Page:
Trade Alert: Sifting Through the Tech Wreck
What’s in It for You?
On the one hand, selling a put on a day like today opens up the potential for higher premiums at lower strike prices. On the other hand, this tech-induced selloff just caused the S&P 500 to breach its 200-day moving average, an ominous sign to chart watchers.
The thing is the underlying fundamentals of the market haven’t changed. But the headline risk has. Fear of global trade wars and the threat of federal regulation of tech-sector darlings have investors fleeing for safe havens.
But the factors behind these risks are being driven by a president who views the stock market as a sort of alternate approval rating. Is the resulting tumult enough to cause him to blink?
Or is it possible that the outcomes from the two aforementioned factors will actually be more constructive than assumed at first glance?
Obviously, I don’t have the answers to those questions. And it’s too much to assume anything in this environment.
But today’s trade involves a strike that gives us a buffer. And the expiration occurs before the company is expected to next report earnings, which protects us from potential disappointment on the earnings front, while also giving the market enough time to stabilize.
So far, shares of software giant Oracle (NYSE: ORCL) are holding up a bit better than the major market indices, including its sector peers in the tech-heavy Nasdaq.
But that may be because in addition to its entrenched position in enterprise software, the company already suffered a selloff following disappointing results for its strategic shift into cloud computing.
The power of incumbency still gives Oracle time to successfully execute this long-term transition. However, we don’t necessarily have to stick around for that if the stock doesn’t get put to us.
This trade will generate immediate income of $62 per contract now, with the possibility of buying Oracle at a 10.5% discount to where it currently trades if the stock gets put to you. Investors should set aside $4,000 per contract sold to buy the stock in case the option expires in the money.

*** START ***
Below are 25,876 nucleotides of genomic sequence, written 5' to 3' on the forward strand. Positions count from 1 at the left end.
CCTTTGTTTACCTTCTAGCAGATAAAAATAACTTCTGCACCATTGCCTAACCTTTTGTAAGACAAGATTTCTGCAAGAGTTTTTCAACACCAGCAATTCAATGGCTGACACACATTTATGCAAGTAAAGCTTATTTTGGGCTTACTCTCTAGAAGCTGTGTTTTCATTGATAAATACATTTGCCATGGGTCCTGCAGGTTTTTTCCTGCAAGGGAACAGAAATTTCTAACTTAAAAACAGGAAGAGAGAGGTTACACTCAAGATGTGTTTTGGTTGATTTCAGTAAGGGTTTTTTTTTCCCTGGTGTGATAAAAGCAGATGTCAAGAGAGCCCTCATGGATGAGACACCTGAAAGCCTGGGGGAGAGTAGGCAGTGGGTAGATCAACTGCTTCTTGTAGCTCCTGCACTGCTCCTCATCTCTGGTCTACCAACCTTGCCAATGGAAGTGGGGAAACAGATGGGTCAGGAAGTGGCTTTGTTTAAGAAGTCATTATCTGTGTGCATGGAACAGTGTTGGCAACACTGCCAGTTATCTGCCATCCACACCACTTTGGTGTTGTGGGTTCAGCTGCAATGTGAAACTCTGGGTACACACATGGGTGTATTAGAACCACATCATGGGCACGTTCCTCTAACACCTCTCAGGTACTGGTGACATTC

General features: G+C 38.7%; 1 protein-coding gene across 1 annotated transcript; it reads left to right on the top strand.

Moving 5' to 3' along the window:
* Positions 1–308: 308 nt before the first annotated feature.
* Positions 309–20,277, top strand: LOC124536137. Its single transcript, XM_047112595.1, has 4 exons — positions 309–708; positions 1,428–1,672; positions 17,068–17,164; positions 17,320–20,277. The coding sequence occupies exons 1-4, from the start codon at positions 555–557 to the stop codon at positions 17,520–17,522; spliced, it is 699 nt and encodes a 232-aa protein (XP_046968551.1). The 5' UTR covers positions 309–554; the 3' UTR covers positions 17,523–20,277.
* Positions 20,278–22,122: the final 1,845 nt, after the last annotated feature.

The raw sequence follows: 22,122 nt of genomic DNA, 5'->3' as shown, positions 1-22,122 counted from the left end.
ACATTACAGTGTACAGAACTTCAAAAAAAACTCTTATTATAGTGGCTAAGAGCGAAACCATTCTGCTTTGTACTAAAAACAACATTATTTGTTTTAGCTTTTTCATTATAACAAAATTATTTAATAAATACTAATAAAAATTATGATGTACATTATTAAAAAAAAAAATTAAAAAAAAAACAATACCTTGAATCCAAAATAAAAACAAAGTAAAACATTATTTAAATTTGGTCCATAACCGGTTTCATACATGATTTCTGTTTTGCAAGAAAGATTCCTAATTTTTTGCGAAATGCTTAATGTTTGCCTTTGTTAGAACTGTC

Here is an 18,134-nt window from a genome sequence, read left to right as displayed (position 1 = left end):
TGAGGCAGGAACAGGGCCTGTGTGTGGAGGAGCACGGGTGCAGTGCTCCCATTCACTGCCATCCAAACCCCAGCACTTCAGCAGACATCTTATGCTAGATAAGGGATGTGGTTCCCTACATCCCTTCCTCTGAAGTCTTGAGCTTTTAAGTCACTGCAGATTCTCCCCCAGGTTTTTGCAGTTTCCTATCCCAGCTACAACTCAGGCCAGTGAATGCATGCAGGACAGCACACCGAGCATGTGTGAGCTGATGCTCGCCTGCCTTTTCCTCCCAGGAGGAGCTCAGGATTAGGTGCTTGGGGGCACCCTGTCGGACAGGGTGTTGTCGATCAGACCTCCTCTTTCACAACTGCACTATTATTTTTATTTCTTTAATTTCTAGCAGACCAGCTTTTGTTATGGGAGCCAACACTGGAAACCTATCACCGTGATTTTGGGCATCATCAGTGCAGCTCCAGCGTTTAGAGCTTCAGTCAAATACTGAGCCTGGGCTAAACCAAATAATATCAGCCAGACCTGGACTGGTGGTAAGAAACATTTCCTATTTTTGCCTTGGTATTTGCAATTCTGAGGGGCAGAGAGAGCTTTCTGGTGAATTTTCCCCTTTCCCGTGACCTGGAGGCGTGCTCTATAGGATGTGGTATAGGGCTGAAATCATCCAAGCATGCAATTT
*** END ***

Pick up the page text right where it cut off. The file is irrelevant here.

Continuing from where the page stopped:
Regardless of how many contracts you sell, it’s absolutely critical that you follow the instructions below, particularly when it comes to setting the limit order.
How to Make the Trade:
- Trade: Sell to open the June 15, 2018, $40 Put on ORCL.
- Allocation: Sell one put for every 100 shares you would be pleased to buy at $40 per share.
- Current Stock Price: $44.71
- Limit Order Price: a credit of $0.62 or more.
- Tell your broker: “I want to sell a put on Oracle (NYSE: ORCL) stock. Specifically, I want to ‘sell to open’ one June $40 Put for a credit of $0.62 per share or more.”
- Further Instructions Regarding the Trade:
- If the option price changes, you can adjust our recommended limit based on the midpoint of the bid/ask spread, which you should be able to see when entering the trade. Just make sure the potential credit is at least $0.62 per share or more.
- Place your limit order on a “good ‘til canceled” (GTC) basis and be patient.
The Win-Win Situation:
For every put contract you sell, you will collect $62 that’s yours to keep no matter what happens in the future.
If the put expires worthless, meaning the stock price is above $40 per share at expiration, then we’ll do another trade to create another instant payment.
If the stock is trading at or below the strike price upon the contract’s expiration, then you’ll be buying the software giant at a 10.5% discount to the current market price, while locking in a yield of 1.9%—plus the premium you pocketed when you sold the put.
Then we’ll collect the dividend while creating more instant payments by selling covered calls against the stock.